Lorenzo Lotto: Venice’s consummate portraitist

Late Renaissance Venetian painter Lorenzo Lotto is known primarily for his perceptive portraits of great symbolism and psychological depth. He portrayed a cross section of middle-class sitters, among them clerics, merchants and humanists and in each case he managed to establish a dialogue with the viewer through the sitter’s gaze, which always looks out of the painting. The question every time is: what is so striking about this human being and does it come across through their portrait?

Lotto was born in Venice and although he was influenced by Giovanni Bellini and Antonello da Messina, he always remained somewhat apart from the main Venetian tradition. He was a restless and troubled individual with a nomadic lifestyle, moving between Treviso, the Marches, Rome, Bergamo and Venice. As a painter, he was fairly successful but in his old age he was destitute and was forced to paint numbers on hospital beds to earn a living. After his death, he became almost forgotten.

Lotto’s portraits are consistently the work of a psychological genius. The look of his sitters is always idiosyncratic and penetrating. Beautifully lit faces appear immediate against dark backdrops or Lotto’s famous green curtains. He did away with the usual ledge or parapet to bring his sitters closer, often in half-length or three-quarter-length compositions. There is no conventional flattery, far from it. His figures are accompanied by details about the personality or interests of his sitters.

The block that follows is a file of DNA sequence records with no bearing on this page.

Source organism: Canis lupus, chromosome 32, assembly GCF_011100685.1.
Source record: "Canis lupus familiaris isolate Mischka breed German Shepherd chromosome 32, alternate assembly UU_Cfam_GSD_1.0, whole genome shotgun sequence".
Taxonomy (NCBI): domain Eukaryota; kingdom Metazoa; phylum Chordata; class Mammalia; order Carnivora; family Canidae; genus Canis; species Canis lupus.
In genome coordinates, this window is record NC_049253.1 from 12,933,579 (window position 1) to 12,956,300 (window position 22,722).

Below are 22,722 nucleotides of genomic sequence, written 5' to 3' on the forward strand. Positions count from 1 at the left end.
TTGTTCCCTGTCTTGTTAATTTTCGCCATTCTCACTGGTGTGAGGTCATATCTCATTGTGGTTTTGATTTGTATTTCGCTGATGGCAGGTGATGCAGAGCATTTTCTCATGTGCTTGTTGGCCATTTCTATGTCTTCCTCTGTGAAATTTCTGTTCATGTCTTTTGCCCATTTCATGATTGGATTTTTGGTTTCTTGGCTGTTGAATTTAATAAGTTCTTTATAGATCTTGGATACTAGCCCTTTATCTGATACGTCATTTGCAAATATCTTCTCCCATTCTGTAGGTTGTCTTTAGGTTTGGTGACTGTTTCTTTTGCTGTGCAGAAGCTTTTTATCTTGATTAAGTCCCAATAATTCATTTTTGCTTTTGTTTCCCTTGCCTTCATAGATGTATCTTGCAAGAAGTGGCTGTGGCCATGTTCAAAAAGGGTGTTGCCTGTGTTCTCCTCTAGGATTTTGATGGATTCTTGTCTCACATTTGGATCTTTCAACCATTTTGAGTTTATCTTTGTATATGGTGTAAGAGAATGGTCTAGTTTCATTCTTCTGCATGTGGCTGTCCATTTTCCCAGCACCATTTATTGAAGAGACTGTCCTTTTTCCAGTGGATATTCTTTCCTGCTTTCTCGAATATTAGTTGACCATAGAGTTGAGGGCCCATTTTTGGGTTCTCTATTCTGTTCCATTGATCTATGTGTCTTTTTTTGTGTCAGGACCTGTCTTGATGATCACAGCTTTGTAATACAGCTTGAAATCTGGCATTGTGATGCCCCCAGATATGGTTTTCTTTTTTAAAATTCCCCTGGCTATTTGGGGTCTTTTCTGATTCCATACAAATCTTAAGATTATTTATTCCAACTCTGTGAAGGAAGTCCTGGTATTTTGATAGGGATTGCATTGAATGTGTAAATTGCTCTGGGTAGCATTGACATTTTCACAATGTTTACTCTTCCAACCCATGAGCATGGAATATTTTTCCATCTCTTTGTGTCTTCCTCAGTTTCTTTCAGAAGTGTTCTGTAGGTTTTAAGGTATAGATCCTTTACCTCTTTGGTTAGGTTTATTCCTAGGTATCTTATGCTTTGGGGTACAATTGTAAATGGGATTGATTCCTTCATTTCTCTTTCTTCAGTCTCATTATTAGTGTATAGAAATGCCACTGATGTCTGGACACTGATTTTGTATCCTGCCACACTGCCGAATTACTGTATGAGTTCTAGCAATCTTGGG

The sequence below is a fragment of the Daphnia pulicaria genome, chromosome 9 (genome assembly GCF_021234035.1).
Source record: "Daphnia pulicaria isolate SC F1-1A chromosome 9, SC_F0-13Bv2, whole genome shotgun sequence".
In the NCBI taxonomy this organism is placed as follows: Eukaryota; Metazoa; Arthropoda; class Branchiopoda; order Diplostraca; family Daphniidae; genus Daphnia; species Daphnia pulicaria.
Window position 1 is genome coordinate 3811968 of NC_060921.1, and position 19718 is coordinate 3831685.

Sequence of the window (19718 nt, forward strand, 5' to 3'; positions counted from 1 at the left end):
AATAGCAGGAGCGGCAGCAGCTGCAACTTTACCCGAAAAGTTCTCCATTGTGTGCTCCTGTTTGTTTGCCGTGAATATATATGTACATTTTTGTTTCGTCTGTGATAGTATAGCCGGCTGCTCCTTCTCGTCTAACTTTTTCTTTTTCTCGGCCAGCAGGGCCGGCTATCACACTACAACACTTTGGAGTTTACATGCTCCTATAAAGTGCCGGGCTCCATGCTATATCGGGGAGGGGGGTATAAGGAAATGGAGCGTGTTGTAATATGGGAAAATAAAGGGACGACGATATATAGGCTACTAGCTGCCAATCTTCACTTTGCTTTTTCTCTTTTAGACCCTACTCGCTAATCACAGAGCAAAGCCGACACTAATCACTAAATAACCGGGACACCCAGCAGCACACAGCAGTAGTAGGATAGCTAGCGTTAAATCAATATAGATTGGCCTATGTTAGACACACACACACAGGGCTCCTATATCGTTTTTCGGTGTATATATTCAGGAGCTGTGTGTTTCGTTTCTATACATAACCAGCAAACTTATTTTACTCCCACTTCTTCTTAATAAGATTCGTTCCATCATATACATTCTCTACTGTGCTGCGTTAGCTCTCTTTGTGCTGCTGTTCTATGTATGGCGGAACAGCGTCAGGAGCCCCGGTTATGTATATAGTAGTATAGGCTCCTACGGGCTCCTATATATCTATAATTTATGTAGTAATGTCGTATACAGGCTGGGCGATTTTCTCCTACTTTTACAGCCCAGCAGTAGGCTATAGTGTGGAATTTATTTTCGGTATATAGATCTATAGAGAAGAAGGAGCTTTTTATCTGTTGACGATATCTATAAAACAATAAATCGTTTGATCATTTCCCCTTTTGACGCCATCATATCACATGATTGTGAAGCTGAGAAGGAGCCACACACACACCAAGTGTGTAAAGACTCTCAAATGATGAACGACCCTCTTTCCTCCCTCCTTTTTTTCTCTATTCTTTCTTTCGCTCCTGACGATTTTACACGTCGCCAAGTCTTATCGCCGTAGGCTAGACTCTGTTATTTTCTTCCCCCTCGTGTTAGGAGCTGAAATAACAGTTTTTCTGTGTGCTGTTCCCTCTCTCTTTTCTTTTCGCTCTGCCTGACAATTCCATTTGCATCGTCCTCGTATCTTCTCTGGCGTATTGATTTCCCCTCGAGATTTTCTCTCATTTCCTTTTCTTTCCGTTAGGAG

Lotto’s supposed Self-portrait, my favourite, now hangs in the Museo Nacional Thyssen-Bornemisza in Madrid. The idea that it might be a self-portrait of the artist is pure conjecture based on the position of the model and the expression of the eyes, which seem to reflect the painter’s own gaze in a mirror. The portrait, set against a plain green background, is extremely restrained and repeats a type that Lotto used frequently, including his use of a bust-length format and the precise modelling.

The work is imbued with a certain lyricism. The sitter looks gravely but energetically at the viewer even though part of his face is in shadow. The intense green tone of the background emphasises the face, framed by the dark hat, hair and clothing. Devoid of any objects which would hint at the aspirations of the subject, this work is all the more enigmatic. As one of the greatest portraitists of the Venetian Renaissance, Lotto does nothing less than open the window into his own soul.